Not An Ending but a Continuation…

Hi! The practicum really flew by!

I am so glad and grateful to have spent the summer working with the University of North Carolina at Gillings Zambia Hub and Dr Stephanie Martin. The practicum focused on analyzing and disseminating data from a formative research project focused on infant care and feeding practices among families affected by Human immunodeficiency virus (HIV) in Zambia.

The project had conducted qualitative research to examine the feasibility and acceptability of engaging male partners, grandmothers, and other family members to support HIV-positive mothers in Lusaka to practice recommended infant care and feeding practices, and women for continued antiretroviral therapy (ART) adherence. The practicum was a wonderful experience that combined my interest in maternal health, child health and Sub- Saharan Africa.

My role involved conducting quantitative analysis of the transcripts of the interviews conducted in Lusaka last summer. I worked using ATLAS.ti software to code the transcripts and create thematic summaries. Though I did not conduct the interviews, it was extremely rewarding to read the impact the education on ART adherence, infant feeding and care had on the study participants. There was marked improvements by the participants in infant health and increased confidence in their ability to care for their infants. Through the summaries, as a team we have been able to identify acceptable and feasible intervention components that will increase ART adherence of people living with HIV and family support with infant feeding and care. I also collaborated with the team to use the organization network analysis software to create descriptive data summaries of the demographics of the interview participants. My preceptor and team members were incredibly supportive in coaching and guiding me on how to use the various analysis software and they helped me work through the challenges of my learning process. This practicum provided me the opportunity to develop tangible skills and work in an interprofessional setting putting to practical use things I have learnt in class.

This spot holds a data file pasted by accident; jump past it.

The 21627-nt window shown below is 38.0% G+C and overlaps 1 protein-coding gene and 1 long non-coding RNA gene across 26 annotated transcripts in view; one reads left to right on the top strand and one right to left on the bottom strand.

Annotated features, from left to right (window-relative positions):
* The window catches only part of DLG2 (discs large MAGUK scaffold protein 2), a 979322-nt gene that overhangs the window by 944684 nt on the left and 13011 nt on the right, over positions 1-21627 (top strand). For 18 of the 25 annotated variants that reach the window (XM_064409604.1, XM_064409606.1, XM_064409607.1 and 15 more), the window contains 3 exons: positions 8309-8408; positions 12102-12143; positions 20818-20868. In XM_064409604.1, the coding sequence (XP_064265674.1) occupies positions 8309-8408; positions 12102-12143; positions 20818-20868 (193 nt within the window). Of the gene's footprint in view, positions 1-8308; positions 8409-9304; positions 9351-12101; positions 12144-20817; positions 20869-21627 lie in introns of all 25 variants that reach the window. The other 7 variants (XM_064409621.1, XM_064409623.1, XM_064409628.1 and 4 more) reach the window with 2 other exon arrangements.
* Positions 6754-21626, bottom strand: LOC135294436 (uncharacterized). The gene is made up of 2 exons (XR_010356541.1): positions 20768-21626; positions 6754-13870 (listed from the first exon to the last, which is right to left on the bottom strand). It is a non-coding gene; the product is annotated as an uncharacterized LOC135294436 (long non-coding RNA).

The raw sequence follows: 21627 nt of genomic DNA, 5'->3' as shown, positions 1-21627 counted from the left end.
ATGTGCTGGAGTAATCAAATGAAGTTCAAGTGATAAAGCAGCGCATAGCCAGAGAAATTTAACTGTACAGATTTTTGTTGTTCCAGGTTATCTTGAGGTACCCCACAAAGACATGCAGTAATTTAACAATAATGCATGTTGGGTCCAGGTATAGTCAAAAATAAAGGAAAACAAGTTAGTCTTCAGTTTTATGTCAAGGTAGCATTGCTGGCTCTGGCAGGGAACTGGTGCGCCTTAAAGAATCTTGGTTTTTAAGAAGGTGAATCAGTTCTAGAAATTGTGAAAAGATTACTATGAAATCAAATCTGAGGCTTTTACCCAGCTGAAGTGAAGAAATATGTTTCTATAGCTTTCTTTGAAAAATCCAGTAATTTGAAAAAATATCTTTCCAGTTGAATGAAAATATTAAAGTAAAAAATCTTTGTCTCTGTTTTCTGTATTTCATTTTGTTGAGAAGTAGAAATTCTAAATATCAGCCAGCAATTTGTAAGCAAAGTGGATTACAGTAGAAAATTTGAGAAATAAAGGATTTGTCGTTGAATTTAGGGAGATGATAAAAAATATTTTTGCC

Before securing a practicum in the spring semester, I was very anxious about finding one and if it will be a good fit. I must say, I am happy with my practicum experience. There is still analysis to do, papers to write and dissemination to undertake on this research, this is a project I would like to be a part of till its completion. Because of this, I have decided to continue my practicum project as an independent study elective during the fall semester.

I genuinely appreciate my preceptors Dr Stephanie Martin and Tulani Matenga and the entire team for their support through out my practicum. I look forward to continuing work with them and providing positive impact in the lives of women living with HIV and HIV exposed-uninfected infants in Zambia and beyond.

– Eni

Decolonizing Global Health: A UNC Experiment That Shows the Way

Simon standing in front of two paintings
Simon Aseno at the Lusaka National Museum

Last summer was an immersive period of learning and discovery. I had been grappling with a lot of questions around decolonization and localization of global health.

The scars of colonialism in Africa can be found in the profound inequities in healthcare across the African continent. But much has been achieved. And much yet more is desired. To deny the progress made thus far in transforming healthcare across the African continent is shortsighted. But that does not absolve global health policy makers and industry leaders of responsibility to do even more to bridge the inequities.